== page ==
In determining the equity compensation awards to grant to our named executive officers in 2016, the Board, with respect to our President and CEO, and the Compensation Committee, with respect to our remaining named executive officers, considered each named executive officer's role and performance, as described above, along with the advice of Frederic W. Cook, including information regarding comparative equity compensation awards received by the executives in our peer group. Based on these considerations, Messrs. Lewis and Drechsler, Dr. Sullivan, and Mmes. Pellizzari and Schaeffer received the following option awards in 2016:

Name
  Date of Option
Grant*
  Number of Options
Granted

William H. Lewis

  1/7/2016   163,000

  5/19/2016   245,950

Andrew T. Drechsler

  1/7/2016   50,000

  5/19/2016   75,150

Eugene J. Sullivan

  1/7/2016   50,000

  5/19/2016   75,150

Christine Pellizzari

  1/7/2016   50,000

  5/19/2016   75,150

S. Nicole Schaeffer

  1/7/2016   50,000

  5/19/2016   75,150

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              The Board, with respect to our President and CEO, and the Compensation Committee, with respect to our remaining named executive officers, may also grant stock options from time to time in recognition of a named executive officer's expanded duties and responsibilities or continuing contributions to the Company's performance. No such option grants were made during 2016.

              We maintain several other benefit programs that are offered to all employees including executives on an equivalent basis, which include coverage for health insurance, dental insurance, life and disability insurance, and a 401(k) Plan. In 2015, we implemented a Company match with respect to our 401(k) Plan. In general, for each employee who contributes up to 3% of his or her eligible compensation, the Company will deposit a matching contribution of 100% of deferrals up to 3% of eligible compensation (subject to any maximum applicable limits under the IRS regulations). We do not have any defined benefit plans or non-qualified deferred compensation plans.

              As discussed in further detail below, we entered into employment agreements with each of our named executive officers that, in addition to other items, provide for certain severance and change in control payments. We believe that the existence of these potential benefits will discourage turnover and cause such executives to be better able to respond to the possibility of a change in control without being influenced by the potential effect of a change in control on their job security.

              Section 162(m).     In general, under Section 162(m), we cannot deduct, for federal income tax purposes, compensation in excess of $1,000,000 paid to certain executive officers for any one calendar year. This deduction limitation does not apply, however, to certain "performance-based compensation" within the meaning of Section 162(m) and the regulations promulgated thereunder. We have considered the limitations on deductions imposed by Section 162(m). However, we cannot assure you that all compensation will qualify for deductibility under Section 162(m), and we may, in our discretion, award non-deductible compensation.

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COMPENSATION COMMITTEE REPORT*

              The Compensation Committee has reviewed and discussed the CD&A required by Item 402(b) of Regulation S-K with management and based on the review and discussions with management of the CD&A, the Compensation Committee recommended to the Board that the CD&A be included in this Proxy Statement and incorporated by reference in the Company's Annual Report.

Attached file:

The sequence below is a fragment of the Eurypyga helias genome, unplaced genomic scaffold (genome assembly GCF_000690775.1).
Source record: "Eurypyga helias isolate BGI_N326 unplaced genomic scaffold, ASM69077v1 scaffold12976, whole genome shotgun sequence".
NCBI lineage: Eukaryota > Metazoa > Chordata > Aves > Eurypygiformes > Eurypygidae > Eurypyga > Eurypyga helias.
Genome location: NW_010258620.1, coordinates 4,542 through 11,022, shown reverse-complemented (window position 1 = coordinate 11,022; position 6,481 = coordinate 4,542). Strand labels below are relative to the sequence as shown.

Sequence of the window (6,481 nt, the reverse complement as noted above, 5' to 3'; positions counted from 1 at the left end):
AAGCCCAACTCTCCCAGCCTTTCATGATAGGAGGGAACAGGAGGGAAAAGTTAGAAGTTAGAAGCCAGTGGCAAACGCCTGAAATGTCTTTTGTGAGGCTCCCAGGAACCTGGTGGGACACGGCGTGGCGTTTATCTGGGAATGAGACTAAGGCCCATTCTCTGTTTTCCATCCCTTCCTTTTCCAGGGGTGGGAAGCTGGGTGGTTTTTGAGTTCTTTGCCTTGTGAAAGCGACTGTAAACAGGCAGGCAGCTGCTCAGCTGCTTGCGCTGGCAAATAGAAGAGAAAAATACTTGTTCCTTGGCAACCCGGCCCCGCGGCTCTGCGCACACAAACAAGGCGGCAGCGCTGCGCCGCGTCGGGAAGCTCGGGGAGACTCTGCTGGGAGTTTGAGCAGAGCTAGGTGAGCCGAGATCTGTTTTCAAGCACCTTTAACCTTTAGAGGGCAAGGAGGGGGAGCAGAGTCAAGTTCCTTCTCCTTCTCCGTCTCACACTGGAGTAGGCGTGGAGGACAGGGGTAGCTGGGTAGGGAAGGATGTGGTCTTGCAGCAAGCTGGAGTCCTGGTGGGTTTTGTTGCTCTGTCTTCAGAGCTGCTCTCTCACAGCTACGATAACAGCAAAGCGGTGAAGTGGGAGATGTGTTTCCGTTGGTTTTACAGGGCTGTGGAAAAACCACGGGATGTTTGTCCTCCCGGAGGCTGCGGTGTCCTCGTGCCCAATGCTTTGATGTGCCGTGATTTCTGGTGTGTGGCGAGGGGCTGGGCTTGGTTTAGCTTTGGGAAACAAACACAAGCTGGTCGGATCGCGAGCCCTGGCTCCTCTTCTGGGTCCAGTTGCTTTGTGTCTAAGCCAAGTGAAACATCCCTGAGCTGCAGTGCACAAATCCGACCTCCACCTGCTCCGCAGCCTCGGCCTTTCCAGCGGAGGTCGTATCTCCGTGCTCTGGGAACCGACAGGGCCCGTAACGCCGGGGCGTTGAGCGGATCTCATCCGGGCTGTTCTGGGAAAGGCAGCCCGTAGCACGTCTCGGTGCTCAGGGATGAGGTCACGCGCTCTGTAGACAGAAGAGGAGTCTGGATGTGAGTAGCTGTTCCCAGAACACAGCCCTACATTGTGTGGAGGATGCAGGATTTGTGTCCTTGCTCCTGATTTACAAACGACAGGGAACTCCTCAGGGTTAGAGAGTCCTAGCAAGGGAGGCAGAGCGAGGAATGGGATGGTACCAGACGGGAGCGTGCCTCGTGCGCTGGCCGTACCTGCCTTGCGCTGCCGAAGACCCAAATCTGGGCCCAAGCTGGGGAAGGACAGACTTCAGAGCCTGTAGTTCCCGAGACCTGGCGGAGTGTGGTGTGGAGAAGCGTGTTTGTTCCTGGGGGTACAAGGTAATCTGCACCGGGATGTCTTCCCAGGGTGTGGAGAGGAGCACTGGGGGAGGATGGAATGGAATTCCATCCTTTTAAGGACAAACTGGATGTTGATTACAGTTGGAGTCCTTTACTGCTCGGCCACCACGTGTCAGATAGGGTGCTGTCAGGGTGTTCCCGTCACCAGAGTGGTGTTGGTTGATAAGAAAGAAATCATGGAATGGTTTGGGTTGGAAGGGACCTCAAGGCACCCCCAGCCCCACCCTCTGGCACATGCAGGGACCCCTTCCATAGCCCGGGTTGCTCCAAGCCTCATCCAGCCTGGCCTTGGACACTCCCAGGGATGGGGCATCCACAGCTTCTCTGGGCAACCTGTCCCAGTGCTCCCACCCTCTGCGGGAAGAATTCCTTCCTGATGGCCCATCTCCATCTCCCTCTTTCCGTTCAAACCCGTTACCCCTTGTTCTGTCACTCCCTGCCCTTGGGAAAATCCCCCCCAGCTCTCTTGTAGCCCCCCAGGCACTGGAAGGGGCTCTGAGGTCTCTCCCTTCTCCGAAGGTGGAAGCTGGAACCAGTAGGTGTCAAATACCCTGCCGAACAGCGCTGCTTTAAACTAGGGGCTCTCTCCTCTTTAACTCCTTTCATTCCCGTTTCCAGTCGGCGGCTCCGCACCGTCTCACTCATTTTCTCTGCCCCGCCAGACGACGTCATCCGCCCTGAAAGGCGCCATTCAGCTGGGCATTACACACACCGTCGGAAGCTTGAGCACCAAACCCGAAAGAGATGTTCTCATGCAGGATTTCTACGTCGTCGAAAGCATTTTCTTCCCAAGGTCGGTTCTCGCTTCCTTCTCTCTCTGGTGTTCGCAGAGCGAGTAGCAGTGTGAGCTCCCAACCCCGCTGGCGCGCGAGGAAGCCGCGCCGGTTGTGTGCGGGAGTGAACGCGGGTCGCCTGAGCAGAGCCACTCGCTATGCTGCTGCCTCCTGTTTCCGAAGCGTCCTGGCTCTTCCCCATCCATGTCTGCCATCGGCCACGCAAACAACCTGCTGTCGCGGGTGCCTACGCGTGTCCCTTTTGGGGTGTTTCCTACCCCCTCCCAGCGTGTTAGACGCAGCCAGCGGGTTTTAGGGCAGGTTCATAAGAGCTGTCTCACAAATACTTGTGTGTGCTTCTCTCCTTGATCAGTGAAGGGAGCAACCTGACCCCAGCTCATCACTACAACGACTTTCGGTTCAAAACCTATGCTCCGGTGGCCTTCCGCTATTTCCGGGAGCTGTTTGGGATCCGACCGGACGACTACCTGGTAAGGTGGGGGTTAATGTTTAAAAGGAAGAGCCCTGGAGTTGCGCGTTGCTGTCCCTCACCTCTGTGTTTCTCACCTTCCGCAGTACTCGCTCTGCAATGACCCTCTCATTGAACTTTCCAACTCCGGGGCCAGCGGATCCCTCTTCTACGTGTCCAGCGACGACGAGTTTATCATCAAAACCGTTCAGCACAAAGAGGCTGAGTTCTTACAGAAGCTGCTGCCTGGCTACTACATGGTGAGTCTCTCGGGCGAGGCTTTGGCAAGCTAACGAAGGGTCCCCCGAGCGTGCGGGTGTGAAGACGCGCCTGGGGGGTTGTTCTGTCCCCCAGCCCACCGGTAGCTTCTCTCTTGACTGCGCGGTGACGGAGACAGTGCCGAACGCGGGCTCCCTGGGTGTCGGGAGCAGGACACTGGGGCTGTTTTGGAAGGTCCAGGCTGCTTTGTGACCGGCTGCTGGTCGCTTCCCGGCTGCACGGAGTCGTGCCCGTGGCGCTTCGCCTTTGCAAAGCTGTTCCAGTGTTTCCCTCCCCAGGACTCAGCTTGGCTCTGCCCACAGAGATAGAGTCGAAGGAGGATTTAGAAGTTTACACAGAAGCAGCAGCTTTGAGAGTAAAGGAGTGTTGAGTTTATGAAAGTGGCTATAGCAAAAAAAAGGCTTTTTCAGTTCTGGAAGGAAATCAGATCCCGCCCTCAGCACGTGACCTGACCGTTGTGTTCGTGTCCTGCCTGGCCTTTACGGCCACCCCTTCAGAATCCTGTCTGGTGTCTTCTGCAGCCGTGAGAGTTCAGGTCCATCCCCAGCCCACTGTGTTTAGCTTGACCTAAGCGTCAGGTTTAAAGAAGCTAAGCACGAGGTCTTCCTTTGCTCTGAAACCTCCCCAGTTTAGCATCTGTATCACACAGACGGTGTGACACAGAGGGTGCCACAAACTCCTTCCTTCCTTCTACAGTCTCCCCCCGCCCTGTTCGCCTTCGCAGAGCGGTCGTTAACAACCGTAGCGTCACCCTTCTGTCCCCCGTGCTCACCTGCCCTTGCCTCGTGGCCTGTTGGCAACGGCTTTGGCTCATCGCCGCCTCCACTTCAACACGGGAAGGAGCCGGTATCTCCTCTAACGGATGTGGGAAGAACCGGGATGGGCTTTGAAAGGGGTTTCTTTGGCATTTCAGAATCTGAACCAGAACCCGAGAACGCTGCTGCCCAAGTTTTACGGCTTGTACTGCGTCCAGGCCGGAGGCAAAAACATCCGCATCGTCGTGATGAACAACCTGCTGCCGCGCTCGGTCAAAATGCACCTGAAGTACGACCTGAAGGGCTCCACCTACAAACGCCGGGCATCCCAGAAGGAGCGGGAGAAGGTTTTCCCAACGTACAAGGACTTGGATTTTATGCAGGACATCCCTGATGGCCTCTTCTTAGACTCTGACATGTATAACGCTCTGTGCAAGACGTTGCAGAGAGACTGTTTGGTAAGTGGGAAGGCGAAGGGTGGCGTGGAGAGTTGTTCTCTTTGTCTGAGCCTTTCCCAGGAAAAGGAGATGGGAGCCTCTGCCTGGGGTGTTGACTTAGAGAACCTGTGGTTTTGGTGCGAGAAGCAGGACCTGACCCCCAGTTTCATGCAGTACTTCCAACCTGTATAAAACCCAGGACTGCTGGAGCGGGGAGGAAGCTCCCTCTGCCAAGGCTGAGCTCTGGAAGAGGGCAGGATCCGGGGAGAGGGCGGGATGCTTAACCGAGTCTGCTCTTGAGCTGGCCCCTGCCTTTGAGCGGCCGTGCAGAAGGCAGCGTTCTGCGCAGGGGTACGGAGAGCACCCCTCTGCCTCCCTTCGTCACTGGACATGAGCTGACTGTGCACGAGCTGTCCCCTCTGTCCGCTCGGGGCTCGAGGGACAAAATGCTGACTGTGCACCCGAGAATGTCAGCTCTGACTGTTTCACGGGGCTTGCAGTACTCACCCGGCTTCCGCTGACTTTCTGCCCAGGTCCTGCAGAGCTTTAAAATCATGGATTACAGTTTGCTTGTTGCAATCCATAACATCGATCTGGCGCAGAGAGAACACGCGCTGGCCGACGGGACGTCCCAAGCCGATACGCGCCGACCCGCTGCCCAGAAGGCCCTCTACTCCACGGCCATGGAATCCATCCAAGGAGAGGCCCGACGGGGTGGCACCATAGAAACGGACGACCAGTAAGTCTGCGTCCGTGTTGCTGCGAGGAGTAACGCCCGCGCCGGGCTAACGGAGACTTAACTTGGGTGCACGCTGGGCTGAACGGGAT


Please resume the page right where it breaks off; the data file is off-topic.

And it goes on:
THE COMPENSATION COMMITTEE

Alfred F. Altomari, Chairman
David R. Brennan
Myrtle Potter
Melvin Sharoky, M.D.


*
The foregoing report of the Compensation Committee is not to be deemed "soliciting material" or deemed to be "filed" with the SEC (irrespective of any general incorporation language in any document filed with the SEC) or subject to Regulation 14A of the Exchange Act or to the liabilities of Section 18 of the Exchange Act, except to the extent we specifically incorporate it by reference into a document filed with the SEC.

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Summary Compensation Table

              The following table sets forth information regarding compensation earned by the named executive officers in 2016, 2015, and 2014.

              To improve readability, the following columns have been removed from the table as there is no reportable information with respect to these items: "Stock Awards," "Change in Pension Value," and "Nonqualified Deferred Compensation Earnings."

Name and
Principal Position
  Year   Salary   Bonus(1)   Option
Awards(2)
  Non-Equity
Incentive Plan
Compensation(3)
  All Other
Compensation(4)
  Total

William H. Lewis

  2016   $550,000     $3,595,226   $330,000   $7,950   $4,483,176

President and

  2015   $505,000     $2,379,360   $248,460   $7,950   $3,140,770

CEO

  2014   $465,000     $1,197,465   $287,400     $1,949,865

Andrew T. Drechsler

 
2016
 
$379,106
 
 
$1,100,674
 
$151,700
 
$7,950
 
$1,639,430

Former Chief Financial

  2015   $351,024     $880,026   $119,700   $7,950   $1,358,700

Officer

  2014   $340,800     $718,479   $142,800     $1,202,079

Eugene J. Sullivan(5)

 
2016
 
$412,000
 
 
$1,100,674
 
$158,700
 
$22,380
 
$1,693,754

Chief Medical and

  2015   $310,769     $1,843,782   $134,400   $43,561   $2,332,512

Scientific Officer

  2014            

Christine Pellizzari

 
2016
 
$394,613
 
 
$1,100,674
 
$169,700
 
$7,950
 
$1,672,937

General Counsel and

  2015   $365,382     $880,026   $132,000   $7,950   $1,385,358

Corporate Secretary

  2014   $354,740     $718,479   $148,700     $1,221,919

S. Nicole Schaeffer

 
2016
 
$322,301